|Assessment – process of estimating the value/quality of something before or during a process/event
Evaluation – the process of measuring the amount of something during and/or after a process/event
Monitoring – the maintenance of regular surveillance of a process/event
Effective evaluation depends on knowing what you are aiming for, what and why you want to evaluate, and what your time and cost restraints are. There are different kinds of evaluation for different purposes. Evaluation should assist in learning what works well and thereby assist building the capacity and capability of what is being assessed. It should be a process of collecting information to assess the value of any activity and the quality of the program.
There are a number of stakeholders who will be expecting feedback on the program – for different reasons, at different times and in different formats:
In the role as program developer or facilitator, meeting these assessments, evaluation and reporting needs will be something to take into consideration in the planning stages. A number of tools are available to help:
A workshop administration role assigned either to one of the facilitators or an external person is an invaluable asset, so that the reporting obligations are not forgotten.
In addition to the formal and informal assessment and evaluation requirements – there are some guiding questions that should inform all of the decisions made, both during program development and facilitation of the workshop. Are we improving electoral processes? Are we strengthening the confidence and competence of key stakeholders? It is possible that you may not be able to measure these more fundamental questions in numbers or forms – but you will most probably have anecdotal evidence which can also serve a valuable purpose as a way to explain why BRIDGE programs are effective.
The most important concept to understand with evaluation and assessment with BRIDGE is that we are assessing the success or otherwise of the program, rather than the success of any individual participants to learn or understand. The assessment tools used in BRIDGE are not designed to pass or fail participants.
Planning for evaluation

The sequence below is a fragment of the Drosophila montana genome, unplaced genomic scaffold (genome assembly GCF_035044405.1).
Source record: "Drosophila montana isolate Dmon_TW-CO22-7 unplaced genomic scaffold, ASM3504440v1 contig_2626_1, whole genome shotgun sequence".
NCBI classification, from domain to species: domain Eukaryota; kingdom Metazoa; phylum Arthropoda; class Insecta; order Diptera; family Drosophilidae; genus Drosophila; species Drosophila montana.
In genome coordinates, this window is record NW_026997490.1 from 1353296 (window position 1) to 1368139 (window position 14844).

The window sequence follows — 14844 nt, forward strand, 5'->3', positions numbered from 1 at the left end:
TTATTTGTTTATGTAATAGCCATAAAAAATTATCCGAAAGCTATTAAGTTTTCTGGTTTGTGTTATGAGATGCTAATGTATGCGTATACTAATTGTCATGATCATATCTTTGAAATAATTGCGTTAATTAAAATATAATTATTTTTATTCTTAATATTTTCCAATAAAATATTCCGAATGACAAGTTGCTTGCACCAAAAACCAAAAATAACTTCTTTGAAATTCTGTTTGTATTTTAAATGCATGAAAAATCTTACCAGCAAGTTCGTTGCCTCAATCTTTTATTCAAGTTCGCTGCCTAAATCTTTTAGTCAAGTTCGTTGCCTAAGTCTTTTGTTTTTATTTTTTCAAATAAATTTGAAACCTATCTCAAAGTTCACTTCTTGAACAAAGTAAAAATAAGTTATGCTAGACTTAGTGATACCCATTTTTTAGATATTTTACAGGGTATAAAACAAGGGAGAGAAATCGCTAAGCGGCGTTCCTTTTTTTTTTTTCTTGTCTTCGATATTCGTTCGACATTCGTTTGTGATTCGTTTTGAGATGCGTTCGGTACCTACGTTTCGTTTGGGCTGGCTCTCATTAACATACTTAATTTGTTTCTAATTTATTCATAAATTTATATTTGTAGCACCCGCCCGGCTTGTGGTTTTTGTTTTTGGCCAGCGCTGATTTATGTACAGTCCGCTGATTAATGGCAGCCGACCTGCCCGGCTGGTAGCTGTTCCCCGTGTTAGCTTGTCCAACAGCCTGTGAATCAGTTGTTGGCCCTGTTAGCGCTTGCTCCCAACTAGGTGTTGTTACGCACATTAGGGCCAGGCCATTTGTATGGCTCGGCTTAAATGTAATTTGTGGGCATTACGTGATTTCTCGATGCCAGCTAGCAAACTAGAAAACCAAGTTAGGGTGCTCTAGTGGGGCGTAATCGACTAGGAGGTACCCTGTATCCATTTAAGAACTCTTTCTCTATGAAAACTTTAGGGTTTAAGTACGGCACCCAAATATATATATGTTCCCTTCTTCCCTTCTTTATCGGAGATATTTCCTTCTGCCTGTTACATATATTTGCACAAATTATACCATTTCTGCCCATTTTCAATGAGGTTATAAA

Any BRIDGE program will cost money, and implementers will therefore inevitably have to account to those who are funding them for the way in which the money has been spent, and the benefits which flow from the expenditure. Processes for measuring the impact of a BRIDGE program will therefore invariably need to be developed. This issue can be approached at a number of different levels. An assessment may be:
The BRIDGE founding partners are clearly committed to the process of continuously improving the product, and feedback from evaluations is a critical resource for them in achieving this objective. However, because the time of the client is precious, the extent and degree of evaluation need to be agreed at the planning stage. The evaluation process involves comparing performance against expectations, and therefore needs to be structured taking agreed outputs or outcomes into account.
A clear focus on defining expectations when planning evaluations also helps to ensure that expectations are realistic, and shared by all involved. This is discussed further in the Facilitators Notes.
Evaluation needs to match program objectives (see section 3.1 Setting Program Objectives, below)
Evaluation of a BRIDGE program should take place:
The first two stages of the evaluation process have already been covered in previous chapters – pre-program assessment (which determines what the evaluation is measuring against) and monitoring during the workshop (which contributes to the evaluation process).
Assuming pre-program assessment and workshop monitoring have been conducted adequately, post-program evaluation should be more of a compilation exercise intended to give an overall view of the implementation of the project and measure its achievements. The impact of the project can be assessed by measuring the competence and skills both of the national authorities and individual participants in dealing with matters covered during the program.
Evaluations, if done effectively, comprise several levels and strategies – each targeting different stakeholders with different approaches. Before turning to specific examples of evaluation strategies and questions, we need to clarify exactly what we mean by evaluation.
|Refer to: 8.5 Annex 5: BRIDGE Evaluation Cycle for a summary of the main elements of evaluation, and things to consider when designing an evaluation process for BRIDGE.|